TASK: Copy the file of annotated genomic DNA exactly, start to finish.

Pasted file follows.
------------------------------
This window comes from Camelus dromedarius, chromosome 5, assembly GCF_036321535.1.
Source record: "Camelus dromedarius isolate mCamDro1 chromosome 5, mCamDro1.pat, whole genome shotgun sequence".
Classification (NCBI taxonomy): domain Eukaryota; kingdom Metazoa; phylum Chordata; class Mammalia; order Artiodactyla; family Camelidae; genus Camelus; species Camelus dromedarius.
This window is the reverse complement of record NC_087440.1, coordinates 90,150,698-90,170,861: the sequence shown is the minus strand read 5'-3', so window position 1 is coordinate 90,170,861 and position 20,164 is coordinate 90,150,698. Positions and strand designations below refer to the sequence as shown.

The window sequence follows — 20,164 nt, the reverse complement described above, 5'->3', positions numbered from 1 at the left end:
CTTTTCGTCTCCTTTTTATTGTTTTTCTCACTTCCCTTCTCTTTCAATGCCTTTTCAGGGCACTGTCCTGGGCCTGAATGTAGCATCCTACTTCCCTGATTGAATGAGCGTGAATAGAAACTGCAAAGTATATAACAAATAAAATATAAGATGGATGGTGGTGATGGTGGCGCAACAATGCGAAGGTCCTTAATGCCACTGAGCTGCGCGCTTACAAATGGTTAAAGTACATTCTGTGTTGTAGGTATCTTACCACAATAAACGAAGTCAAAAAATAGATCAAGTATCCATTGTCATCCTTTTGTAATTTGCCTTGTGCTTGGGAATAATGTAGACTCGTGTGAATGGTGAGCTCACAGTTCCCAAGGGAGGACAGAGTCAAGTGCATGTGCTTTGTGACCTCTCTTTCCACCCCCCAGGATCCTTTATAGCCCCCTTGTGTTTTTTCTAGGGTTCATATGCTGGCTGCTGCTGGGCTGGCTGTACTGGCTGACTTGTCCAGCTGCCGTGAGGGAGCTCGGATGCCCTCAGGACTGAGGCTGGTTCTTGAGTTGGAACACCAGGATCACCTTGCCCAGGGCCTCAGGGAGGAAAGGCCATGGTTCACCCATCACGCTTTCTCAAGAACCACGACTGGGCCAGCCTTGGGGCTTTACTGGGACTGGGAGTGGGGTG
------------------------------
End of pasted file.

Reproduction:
This window comes from Camelus dromedarius, chromosome 5, assembly GCF_036321535.1.
Source record: "Camelus dromedarius isolate mCamDro1 chromosome 5, mCamDro1.pat, whole genome shotgun sequence".
Classification (NCBI taxonomy): domain Eukaryota; kingdom Metazoa; phylum Chordata; class Mammalia; order Artiodactyla; family Camelidae; genus Camelus; species Camelus dromedarius.
This window is the reverse complement of record NC_087440.1, coordinates 90,150,698-90,170,861: the sequence shown is the minus strand read 5'-3', so window position 1 is coordinate 90,170,861 and position 20,164 is coordinate 90,150,698. Positions and strand designations below refer to the sequence as shown.

The window sequence follows — 20,164 nt, the reverse complement described above, 5'->3', positions numbered from 1 at the left end:
CTTTTCGTCTCCTTTTTATTGTTTTTCTCACTTCCCTTCTCTTTCAATGCCTTTTCAGGGCACTGTCCTGGGCCTGAATGTAGCATCCTACTTCCCTGATTGAATGAGCGTGAATAGAAACTGCAAAGTATATAACAAATAAAATATAAGATGGATGGTGGTGATGGTGGCGCAACAATGCGAAGGTCCTTAATGCCACTGAGCTGCGCGCTTACAAATGGTTAAAGTACATTCTGTGTTGTAGGTATCTTACCACAATAAACGAAGTCAAAAAATAGATCAAGTATCCATTGTCATCCTTTTGTAATTTGCCTTGTGCTTGGGAATAATGTAGACTCGTGTGAATGGTGAGCTCACAGTTCCCAAGGGAGGACAGAGTCAAGTGCATGTGCTTTGTGACCTCTCTTTCCACCCCCCAGGATCCTTTATAGCCCCCTTGTGTTTTTTCTAGGGTTCATATGCTGGCTGCTGCTGGGCTGGCTGTACTGGCTGACTTGTCCAGCTGCCGTGAGGGAGCTCGGATGCCCTCAGGACTGAGGCTGGTTCTTGAGTTGGAACACCAGGATCACCTTGCCCAGGGCCTCAGGGAGGAAAGGCCATGGTTCACCCATCACGCTTTCTCAAGAACCACGACTGGGCCAGCCTTGGGGCTTTACTGGGACTGGGAGTGGGGTG